According to official sources, the government has been gearing up to place tighter restrictions on the import of 371 items — ranging from toys and plastic goods to sports items, and furniture — which worth $127 billion. “A large chunk of these originate in China and for those goods, we will pursue import substitution,” a senior official said. Electronics, drugs, apparels, and consumer durables from China are also on the list.
This will be done through the establishment of product standards, incentives for domestic manufacturing, and discussions with business stakeholders to source from a broader range of nations.
As of now, the ministry is not keen on increasing tariffs on goods from China as the move may hit manufacturing in India. However, a contingency plan, prepared by the government, bats for increasing duties on the top 100 imports from China.
But officials warn that increasing tariffs on Chinese products may disrupt the supply chain and more research is needed to see if Indian importers can source goods from other nations. Considering that liquidity remains a prime concern in most sectors, higher tariffs may give a price shock to importers, who would then have to pay more for these items. Moreover, the ongoing Covid-19 crisis is likely to push back any decision on erecting tariff barriers until at least July, a senior official said.
China lost the top position as India's biggest trade partner to the United States by a slim margin in 2018-19. Yet, it remains the biggest import source for India.
Imports from the northern neighbour have been on the wane since 2017-18 when it had peaked at $76 billion. In 2018-19, it came down to $70 billion, mainly on the back of the less mobile phone, component imports. Until February of 2019-20, imports stood at $62.37 billion and for the full financial year, it is expected to be less the previous year (data on Chinese imports is awaited).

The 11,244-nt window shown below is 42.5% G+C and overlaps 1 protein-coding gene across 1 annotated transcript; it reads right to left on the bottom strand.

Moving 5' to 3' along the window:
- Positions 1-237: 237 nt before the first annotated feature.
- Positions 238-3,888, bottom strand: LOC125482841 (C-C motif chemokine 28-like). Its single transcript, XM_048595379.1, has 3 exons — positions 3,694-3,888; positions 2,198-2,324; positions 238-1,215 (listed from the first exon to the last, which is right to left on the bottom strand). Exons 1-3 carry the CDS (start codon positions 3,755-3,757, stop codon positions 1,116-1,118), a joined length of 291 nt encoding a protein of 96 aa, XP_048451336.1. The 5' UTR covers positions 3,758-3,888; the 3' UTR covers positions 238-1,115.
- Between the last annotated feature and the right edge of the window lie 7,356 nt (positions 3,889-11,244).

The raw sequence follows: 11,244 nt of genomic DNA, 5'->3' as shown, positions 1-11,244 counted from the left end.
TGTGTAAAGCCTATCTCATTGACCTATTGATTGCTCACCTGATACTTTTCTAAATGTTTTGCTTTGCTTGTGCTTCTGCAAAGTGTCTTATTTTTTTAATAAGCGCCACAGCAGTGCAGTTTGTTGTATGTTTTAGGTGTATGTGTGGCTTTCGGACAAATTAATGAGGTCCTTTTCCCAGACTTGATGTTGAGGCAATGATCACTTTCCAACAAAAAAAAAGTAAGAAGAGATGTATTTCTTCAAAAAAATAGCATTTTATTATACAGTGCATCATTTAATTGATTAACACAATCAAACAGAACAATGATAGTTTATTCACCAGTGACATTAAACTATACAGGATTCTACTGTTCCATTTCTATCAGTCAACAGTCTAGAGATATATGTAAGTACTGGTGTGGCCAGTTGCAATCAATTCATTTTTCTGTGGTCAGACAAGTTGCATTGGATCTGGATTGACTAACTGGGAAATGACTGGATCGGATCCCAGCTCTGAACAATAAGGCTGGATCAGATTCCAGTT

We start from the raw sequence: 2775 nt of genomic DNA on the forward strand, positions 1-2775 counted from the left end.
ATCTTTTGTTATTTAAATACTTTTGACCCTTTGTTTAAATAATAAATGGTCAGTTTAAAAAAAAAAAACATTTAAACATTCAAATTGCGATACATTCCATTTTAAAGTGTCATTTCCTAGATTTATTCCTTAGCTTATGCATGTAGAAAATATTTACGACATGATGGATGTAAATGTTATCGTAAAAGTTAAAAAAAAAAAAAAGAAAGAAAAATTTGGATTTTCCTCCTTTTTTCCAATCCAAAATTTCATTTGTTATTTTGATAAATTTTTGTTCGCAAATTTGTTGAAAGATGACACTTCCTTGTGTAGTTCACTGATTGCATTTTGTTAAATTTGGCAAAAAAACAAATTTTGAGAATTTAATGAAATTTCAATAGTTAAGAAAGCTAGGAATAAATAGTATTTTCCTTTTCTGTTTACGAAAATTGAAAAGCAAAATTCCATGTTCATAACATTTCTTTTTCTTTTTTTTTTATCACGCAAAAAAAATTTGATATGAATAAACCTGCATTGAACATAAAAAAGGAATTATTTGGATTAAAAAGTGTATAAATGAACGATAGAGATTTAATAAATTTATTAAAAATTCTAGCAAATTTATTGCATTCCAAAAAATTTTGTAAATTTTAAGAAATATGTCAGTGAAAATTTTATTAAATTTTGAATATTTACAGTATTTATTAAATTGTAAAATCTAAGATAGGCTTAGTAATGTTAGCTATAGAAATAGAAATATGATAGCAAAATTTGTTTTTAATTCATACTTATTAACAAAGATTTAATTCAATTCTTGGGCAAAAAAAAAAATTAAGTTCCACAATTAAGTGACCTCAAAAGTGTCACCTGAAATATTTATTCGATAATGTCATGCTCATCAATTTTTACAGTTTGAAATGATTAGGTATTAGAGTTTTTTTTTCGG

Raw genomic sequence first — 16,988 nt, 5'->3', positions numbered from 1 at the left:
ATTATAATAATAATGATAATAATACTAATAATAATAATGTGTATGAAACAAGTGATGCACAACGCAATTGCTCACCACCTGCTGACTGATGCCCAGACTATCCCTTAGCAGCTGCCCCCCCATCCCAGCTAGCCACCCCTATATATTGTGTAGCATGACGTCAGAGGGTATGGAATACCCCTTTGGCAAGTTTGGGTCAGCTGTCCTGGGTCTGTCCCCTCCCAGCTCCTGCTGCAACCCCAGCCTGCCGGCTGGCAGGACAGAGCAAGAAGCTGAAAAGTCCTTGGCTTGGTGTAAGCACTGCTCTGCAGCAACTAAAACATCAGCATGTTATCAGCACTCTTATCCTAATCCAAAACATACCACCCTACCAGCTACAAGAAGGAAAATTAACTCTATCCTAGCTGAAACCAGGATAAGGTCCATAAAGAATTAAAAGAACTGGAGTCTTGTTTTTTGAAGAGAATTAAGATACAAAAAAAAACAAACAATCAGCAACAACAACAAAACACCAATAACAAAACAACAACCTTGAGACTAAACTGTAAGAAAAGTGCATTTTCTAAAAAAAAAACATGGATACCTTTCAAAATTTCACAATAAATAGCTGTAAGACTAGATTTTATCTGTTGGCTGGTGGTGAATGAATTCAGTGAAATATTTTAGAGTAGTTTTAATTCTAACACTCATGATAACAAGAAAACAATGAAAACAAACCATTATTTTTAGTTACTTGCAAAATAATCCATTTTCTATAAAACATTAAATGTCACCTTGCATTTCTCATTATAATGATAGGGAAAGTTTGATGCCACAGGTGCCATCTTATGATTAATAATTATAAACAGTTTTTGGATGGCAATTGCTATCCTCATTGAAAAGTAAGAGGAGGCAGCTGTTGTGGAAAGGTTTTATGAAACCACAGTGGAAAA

Mandatory licensing norms may also be put in place for vast segments of India’s imports that have not yet been properly categorised and remain immune to policy measures, according to sources.
Through the move, the commerce ministry plans to restrict imports costing to Rs 4 trillion, primarily from China. Currently, thousands of import categories are labelled “others” in the official trade classification handbook. Many of these bring in goods worth Rs 100 crore or more. But, little data is available on what these are.
On the other hand, the government is seeking to boost exports to the nation. “China has been very effectively using non-tariff barriers to curb imports that it wants to avoid. On the other hand, it also uses these restrictions as a political tool to control bilateral relations,” said Biswajit Dhar, senior trade policy expert and professor at Jawaharlal Nehru University.
In the last financial year, India's highest export earners to China were organic chemicals, refined petroleum, cotton, plastics, and iron ore. These, along with other raw materials, constituted for more than 70 per cent of exports. “China is a state enterprise-driven economy and most imports continue to be ordered by state companies. Issues of market access, primarily in agri commodities and pharma products, persist. These have to be addressed first," said Ajay Sahai, director general, Federation of Indian Export Organisations.